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Logo of Phnom Penh Post newspaper Phnom Penh Post - Garment orders climb 10 percent in first half

Garment orders climb 10 percent in first half

GARMENT exports from the Kingdom climbed more than 10 percent to more than US$1.3 billion in the first half of 2010 compared to the same period last year, according to Ministry of Commerce figures.

However, industry officials cautioned that continued growth in the sector required low labour costs.

The Kingdom stood to benefit from garment factories fleeing China’s higher worker wages, provided Cambodian pay stayed steady, said Garment Manufacturers Association in Cambodia secretary general Ken Loo yesterday.

“We can draw more investors if we continue with very low labour costs,” he said. “But a higher minimum wage will impact manufacturers. If unions and workers demand more and more, factories won’t come here.”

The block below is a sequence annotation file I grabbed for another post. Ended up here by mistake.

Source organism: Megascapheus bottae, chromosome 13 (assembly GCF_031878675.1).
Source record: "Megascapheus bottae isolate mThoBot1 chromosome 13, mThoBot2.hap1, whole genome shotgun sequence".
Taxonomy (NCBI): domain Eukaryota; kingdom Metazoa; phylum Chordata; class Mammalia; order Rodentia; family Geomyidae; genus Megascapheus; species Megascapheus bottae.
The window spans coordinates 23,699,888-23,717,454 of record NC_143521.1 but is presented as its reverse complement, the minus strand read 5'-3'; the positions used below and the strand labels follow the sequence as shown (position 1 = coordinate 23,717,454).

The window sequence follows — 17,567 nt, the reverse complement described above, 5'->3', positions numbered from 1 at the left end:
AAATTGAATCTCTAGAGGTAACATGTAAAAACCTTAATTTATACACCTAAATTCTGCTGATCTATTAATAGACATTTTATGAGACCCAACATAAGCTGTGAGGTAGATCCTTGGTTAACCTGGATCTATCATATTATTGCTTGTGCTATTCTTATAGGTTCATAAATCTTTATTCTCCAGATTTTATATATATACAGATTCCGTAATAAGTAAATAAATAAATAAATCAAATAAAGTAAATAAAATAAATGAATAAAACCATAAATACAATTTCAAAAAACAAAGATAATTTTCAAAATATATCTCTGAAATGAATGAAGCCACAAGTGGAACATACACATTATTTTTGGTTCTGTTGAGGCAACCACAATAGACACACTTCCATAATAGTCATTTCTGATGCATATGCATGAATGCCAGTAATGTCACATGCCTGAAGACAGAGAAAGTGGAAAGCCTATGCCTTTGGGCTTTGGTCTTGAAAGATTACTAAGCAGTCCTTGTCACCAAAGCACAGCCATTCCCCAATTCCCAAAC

The Labour Advisory Committee increased the monthly minimum wage to $61 from $50 earlier this month.

In general, Cambodia was well-positioned to build on gains in the sector seen so far this year, Ken Loo said.

According to the MoC statistics, the Kingdom exported $1.33 billion in the first half of the year, up 10.29 percent from the $1.21 billion exported a year earlier.

Shipments to the United States increased 7.19 percent to $792.5 million to the end of June , according to the MoC statistics.

Europe received 7.31 percent more exports from Cambodia, to $320 million for the first half of the year, while shipments to other foreign markets increased 8.61 percent during the same period to $183.6 million.

International Trade Department Director General Sok Sophea also cautioned against increasing the minimum wage too quickly.

“If Chinese investors think our labour costs are higher than others, then they won’t come to Cambodia,” he said.

He said that garment industry growth so far this year came as international consumption continued to recover and through efforts of the government to promote products from the industry.

“The sector grows with a surge in orders from buyers in each country,” Sok Sopheak said.

Ken Loo agreed that the recovering global economy was the prime driver behind increased shipments of exports. However, he said that exports had yet to recover to pre-crisis levels.

“We still have not refilled the loss in orders that we suffered in 2009.”

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